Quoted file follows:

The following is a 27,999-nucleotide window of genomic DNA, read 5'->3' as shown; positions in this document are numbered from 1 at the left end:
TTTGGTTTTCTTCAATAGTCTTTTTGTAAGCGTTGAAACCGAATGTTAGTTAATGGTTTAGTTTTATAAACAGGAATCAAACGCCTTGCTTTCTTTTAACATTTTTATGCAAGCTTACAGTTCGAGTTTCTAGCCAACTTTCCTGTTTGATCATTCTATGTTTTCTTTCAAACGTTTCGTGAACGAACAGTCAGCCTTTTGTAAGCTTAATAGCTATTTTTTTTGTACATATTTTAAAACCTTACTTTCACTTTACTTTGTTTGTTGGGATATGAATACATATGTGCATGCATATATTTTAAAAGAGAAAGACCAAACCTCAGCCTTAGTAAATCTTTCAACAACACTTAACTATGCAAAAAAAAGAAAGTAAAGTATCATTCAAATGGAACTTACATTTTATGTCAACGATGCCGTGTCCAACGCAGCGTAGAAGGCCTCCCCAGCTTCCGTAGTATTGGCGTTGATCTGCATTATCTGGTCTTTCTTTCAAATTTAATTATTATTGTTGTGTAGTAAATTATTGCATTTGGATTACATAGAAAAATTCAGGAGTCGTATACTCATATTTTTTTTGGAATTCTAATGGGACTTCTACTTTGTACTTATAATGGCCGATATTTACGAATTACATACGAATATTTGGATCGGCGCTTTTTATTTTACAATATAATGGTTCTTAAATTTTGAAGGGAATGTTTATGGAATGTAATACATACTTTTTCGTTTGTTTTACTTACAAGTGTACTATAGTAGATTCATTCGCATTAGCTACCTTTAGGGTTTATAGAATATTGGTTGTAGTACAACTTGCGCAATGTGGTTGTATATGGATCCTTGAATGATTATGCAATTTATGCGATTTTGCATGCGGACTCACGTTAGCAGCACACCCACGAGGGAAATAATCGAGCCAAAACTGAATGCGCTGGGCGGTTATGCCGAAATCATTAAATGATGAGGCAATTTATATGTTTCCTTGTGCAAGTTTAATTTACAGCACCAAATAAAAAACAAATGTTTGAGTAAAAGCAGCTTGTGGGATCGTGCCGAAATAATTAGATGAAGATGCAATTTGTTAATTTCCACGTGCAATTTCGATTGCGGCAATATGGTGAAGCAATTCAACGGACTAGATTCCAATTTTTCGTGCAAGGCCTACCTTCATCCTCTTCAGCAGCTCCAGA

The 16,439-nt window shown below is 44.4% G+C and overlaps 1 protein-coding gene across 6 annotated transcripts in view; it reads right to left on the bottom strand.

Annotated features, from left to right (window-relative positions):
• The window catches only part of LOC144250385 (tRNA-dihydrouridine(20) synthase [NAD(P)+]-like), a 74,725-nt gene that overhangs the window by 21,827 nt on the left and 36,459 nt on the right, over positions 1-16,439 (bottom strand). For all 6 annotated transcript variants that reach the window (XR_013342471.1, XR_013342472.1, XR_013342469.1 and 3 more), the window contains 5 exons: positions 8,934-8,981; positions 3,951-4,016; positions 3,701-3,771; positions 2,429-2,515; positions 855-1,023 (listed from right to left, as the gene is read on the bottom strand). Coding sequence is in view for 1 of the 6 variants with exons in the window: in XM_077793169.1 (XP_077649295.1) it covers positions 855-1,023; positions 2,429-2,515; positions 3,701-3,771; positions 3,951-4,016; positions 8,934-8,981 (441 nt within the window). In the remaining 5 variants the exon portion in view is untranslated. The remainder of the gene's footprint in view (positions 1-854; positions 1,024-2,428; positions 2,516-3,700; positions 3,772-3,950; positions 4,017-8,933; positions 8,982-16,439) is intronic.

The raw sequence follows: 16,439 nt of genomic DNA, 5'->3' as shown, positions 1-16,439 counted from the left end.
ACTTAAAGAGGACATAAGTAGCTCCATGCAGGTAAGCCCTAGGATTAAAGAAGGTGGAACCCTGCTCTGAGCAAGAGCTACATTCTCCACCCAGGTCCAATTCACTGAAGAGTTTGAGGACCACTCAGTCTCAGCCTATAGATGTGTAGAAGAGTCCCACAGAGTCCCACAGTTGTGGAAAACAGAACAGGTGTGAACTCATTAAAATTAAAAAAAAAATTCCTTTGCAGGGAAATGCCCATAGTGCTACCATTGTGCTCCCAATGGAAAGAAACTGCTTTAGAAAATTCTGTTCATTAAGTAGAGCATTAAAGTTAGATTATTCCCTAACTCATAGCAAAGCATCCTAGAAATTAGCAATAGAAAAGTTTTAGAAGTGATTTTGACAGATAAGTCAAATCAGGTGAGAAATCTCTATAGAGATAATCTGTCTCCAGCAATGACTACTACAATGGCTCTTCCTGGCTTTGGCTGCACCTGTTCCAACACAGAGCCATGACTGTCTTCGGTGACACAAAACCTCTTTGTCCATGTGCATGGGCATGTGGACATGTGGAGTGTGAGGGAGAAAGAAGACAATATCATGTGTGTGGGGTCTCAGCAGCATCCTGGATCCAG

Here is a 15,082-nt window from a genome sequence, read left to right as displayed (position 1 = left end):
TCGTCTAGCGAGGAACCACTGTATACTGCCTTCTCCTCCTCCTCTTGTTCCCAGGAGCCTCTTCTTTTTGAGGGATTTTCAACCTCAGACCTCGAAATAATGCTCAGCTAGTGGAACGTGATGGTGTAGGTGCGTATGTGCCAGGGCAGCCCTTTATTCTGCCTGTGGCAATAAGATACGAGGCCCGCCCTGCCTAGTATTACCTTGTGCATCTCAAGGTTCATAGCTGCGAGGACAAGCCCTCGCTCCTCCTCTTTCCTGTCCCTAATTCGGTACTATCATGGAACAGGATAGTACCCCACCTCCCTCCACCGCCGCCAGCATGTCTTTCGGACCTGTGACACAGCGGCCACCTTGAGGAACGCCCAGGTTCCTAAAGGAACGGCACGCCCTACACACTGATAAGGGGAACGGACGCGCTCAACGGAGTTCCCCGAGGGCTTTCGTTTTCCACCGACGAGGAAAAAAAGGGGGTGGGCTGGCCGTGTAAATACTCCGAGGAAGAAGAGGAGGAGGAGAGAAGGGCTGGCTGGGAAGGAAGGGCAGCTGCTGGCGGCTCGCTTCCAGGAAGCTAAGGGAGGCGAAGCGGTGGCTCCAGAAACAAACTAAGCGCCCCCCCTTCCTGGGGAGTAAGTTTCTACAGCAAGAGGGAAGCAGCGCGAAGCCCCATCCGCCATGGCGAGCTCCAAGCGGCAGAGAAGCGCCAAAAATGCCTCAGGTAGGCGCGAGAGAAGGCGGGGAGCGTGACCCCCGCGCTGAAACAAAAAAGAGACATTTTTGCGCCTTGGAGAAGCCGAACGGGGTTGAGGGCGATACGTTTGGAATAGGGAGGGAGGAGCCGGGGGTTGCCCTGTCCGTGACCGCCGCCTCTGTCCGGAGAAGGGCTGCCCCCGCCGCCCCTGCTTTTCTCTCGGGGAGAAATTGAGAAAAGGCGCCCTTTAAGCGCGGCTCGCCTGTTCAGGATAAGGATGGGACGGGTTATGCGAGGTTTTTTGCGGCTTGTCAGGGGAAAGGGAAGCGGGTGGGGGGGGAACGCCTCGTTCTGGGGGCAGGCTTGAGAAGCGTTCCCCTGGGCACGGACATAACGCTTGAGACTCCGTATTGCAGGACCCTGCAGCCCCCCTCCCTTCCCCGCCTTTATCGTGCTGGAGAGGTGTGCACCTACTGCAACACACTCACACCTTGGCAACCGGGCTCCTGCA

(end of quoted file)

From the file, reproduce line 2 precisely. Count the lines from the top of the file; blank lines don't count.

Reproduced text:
TTTGGTTTTCTTCAATAGTCTTTTTGTAAGCGTTGAAACCGAATGTTAGTTAATGGTTTAGTTTTATAAACAGGAATCAAACGCCTTGCTTTCTTTTAACATTTTTATGCAAGCTTACAGTTCGAGTTTCTAGCCAACTTTCCTGTTTGATCATTCTATGTTTTCTTTCAAACGTTTCGTGAACGAACAGTCAGCCTTTTGTAAGCTTAATAGCTATTTTTTTTGTACATATTTTAAAACCTTACTTTCACTTTACTTTGTTTGTTGGGATATGAATACATATGTGCATGCATATATTTTAAAAGAGAAAGACCAAACCTCAGCCTTAGTAAATCTTTCAACAACACTTAACTATGCAAAAAAAAGAAAGTAAAGTATCATTCAAATGGAACTTACATTTTATGTCAACGATGCCGTGTCCAACGCAGCGTAGAAGGCCTCCCCAGCTTCCGTAGTATTGGCGTTGATCTGCATTATCTGGTCTTTCTTTCAAATTTAATTATTATTGTTGTGTAGTAAATTATTGCATTTGGATTACATAGAAAAATTCAGGAGTCGTATACTCATATTTTTTTTGGAATTCTAATGGGACTTCTACTTTGTACTTATAATGGCCGATATTTACGAATTACATACGAATATTTGGATCGGCGCTTTTTATTTTACAATATAATGGTTCTTAAATTTTGAAGGGAATGTTTATGGAATGTAATACATACTTTTTCGTTTGTTTTACTTACAAGTGTACTATAGTAGATTCATTCGCATTAGCTACCTTTAGGGTTTATAGAATATTGGTTGTAGTACAACTTGCGCAATGTGGTTGTATATGGATCCTTGAATGATTATGCAATTTATGCGATTTTGCATGCGGACTCACGTTAGCAGCACACCCACGAGGGAAATAATCGAGCCAAAACTGAATGCGCTGGGCGGTTATGCCGAAATCATTAAATGATGAGGCAATTTATATGTTTCCTTGTGCAAGTTTAATTTACAGCACCAAATAAAAAACAAATGTTTGAGTAAAAGCAGCTTGTGGGATCGTGCCGAAATAATTAGATGAAGATGCAATTTGTTAATTTCCACGTGCAATTTCGATTGCGGCAATATGGTGAAGCAATTCAACGGACTAGATTCCAATTTTTCGTGCAAGGCCTACCTTCATCCTCTTCAGCAGCTCCAGA